Star Trek Tech

 

Back in 2006 I attended the Star Trek exhibition at the London Science Museum (here’s a photo of part of the exhibit).

It wasn’t just some nerdy event (!) but also a way of demonstrating how far we have come in meeting the challenges of creating the kind of Science Fiction tech that we see in Star Trek. At the time it was pretty impressive, from the medical through to communication and analysis tech we had come a long way. However the world has moved forward since then obeying Moores Law quite accurately.

I was therefore interested last week to see that they now invented a ‘cloaking device’  – the first step on the path to a 3-D invisibility cloak. Cool. So here are some others…

Start Trek                                                    Equivalent

1. “Phaser to Stun”                                        Tazer

2. “Phaser to Kill”                                           Laser guided weapons

3. “Communicator”                                       Mobile phone

4. “Tricorder”                                                  Mobile Phone or PDA

                                     (possibly with Sciencescope attachments)

5. “Medical Tricorder”                                 MRI scanner

6. Holodeck                                              3-D holographic projection

                            (immersion suits, immersive VR environments)

7. Replicator                                                   Replicator (3-D) Printers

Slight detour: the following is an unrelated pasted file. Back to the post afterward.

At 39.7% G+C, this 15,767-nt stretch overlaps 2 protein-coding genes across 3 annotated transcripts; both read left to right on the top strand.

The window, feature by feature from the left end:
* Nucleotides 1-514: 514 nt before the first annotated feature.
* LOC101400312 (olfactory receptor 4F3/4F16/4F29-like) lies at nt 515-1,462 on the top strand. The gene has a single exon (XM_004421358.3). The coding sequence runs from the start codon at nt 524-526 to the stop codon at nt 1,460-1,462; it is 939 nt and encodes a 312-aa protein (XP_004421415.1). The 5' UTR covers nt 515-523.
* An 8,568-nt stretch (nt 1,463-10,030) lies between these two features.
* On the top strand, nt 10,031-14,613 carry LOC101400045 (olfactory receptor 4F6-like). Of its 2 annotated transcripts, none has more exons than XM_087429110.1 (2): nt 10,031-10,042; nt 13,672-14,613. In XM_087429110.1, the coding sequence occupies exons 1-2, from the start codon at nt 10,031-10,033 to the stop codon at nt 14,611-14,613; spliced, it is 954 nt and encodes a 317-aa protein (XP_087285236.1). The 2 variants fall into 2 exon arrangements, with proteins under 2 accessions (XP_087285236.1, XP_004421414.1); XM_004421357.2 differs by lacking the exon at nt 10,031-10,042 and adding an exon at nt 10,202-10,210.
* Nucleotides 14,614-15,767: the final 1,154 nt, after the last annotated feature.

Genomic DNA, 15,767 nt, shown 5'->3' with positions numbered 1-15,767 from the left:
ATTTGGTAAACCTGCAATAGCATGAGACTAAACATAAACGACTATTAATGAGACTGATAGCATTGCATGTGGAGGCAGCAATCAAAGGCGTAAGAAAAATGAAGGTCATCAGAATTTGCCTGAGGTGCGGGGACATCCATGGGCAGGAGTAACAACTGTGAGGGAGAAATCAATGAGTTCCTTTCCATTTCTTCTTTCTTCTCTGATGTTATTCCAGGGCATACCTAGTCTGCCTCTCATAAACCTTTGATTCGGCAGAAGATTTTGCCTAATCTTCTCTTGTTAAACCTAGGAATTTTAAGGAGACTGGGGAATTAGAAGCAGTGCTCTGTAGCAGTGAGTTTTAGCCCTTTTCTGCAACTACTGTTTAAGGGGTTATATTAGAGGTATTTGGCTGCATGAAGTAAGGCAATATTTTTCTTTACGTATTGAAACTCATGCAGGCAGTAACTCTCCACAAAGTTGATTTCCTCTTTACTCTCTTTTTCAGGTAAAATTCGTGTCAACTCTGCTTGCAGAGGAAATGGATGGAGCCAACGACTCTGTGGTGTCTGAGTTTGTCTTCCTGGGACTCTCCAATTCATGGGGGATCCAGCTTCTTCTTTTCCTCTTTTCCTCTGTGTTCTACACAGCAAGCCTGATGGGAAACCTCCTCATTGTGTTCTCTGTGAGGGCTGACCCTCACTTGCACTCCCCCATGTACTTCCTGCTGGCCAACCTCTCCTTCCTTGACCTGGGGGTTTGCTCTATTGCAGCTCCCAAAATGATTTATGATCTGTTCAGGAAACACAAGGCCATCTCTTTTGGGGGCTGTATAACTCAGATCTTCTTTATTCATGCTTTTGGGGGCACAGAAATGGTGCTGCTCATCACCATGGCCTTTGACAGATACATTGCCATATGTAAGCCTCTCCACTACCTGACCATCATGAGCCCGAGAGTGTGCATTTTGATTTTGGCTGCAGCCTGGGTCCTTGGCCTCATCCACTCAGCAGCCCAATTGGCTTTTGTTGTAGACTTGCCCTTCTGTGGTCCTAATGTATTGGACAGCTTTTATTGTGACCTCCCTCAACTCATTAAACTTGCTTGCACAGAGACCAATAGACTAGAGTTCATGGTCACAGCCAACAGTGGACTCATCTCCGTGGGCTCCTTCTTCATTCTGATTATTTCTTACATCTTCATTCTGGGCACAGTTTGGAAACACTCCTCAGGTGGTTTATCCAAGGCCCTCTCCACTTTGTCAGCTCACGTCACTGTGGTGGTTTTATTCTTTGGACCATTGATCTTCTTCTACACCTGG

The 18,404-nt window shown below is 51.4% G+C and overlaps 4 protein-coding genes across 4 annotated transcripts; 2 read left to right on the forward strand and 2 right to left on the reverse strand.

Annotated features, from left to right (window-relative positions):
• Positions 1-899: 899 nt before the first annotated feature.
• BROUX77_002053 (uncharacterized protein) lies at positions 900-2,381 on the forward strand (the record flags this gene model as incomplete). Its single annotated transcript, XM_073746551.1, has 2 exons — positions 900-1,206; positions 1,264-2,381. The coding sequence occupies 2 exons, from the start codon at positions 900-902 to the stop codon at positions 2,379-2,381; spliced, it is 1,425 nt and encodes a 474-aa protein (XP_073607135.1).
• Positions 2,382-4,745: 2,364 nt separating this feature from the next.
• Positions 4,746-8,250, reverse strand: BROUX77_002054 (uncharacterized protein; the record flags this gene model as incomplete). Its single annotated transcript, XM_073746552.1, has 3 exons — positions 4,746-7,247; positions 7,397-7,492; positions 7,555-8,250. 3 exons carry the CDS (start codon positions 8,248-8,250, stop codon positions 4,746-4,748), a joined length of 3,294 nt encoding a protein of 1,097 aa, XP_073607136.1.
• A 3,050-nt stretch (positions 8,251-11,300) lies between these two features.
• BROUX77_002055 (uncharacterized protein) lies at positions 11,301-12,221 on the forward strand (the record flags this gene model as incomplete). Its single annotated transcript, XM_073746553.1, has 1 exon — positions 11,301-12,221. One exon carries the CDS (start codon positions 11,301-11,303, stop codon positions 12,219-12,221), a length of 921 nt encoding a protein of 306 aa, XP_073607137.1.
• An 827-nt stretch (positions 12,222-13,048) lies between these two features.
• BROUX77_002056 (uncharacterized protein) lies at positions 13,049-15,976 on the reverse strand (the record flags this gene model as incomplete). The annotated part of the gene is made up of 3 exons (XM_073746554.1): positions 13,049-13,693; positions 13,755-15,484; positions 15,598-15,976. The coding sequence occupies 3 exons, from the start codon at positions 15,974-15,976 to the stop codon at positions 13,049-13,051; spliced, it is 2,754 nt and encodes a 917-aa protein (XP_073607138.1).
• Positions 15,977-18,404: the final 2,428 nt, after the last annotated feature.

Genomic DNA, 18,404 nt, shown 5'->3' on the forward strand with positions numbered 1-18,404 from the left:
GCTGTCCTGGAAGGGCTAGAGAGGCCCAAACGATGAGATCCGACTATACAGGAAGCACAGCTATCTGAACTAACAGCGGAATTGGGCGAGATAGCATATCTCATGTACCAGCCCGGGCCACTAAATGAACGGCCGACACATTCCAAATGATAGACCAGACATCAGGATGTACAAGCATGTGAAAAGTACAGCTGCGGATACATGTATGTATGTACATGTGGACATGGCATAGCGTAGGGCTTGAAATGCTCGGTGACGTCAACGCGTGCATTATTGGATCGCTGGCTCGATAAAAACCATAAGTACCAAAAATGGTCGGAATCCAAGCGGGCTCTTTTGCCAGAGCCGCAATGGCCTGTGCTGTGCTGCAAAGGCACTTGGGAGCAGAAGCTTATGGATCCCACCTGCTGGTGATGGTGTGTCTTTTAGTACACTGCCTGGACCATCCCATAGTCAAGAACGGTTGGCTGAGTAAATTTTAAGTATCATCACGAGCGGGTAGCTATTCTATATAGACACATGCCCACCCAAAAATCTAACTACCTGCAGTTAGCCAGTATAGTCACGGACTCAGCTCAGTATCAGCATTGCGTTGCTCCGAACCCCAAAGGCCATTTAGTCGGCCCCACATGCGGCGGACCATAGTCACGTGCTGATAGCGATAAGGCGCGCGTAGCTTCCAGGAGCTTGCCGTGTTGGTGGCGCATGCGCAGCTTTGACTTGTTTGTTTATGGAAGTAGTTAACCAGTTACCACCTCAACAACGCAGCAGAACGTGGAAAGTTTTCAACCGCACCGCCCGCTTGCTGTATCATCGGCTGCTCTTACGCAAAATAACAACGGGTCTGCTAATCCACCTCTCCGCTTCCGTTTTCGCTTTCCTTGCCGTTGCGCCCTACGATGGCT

8. Universal Translater                               iPhone app

                                                            or Phraselator (U.S. Military tech)

9. Scalpel Free surgery                               Laser surgery

10. Jordy’s visor                                            digital cameras and

                                                           tongue devices help blind see.

11. Communicator earpiece                      Bluetooth headset

12. Force Field                                                Plasma bubble

We live now in the world inspired by the Science Fiction depicted in the early Star Trek. I hope however that as we ‘boldly go’ forward we continue to explore the macro as well as the micro and to be pushing outwards as well as exploring the inward workings of our world. I worry that we’re using technology as a crutch for everyday living rather than as tools to project us to new and rewarding (off world?) experiences.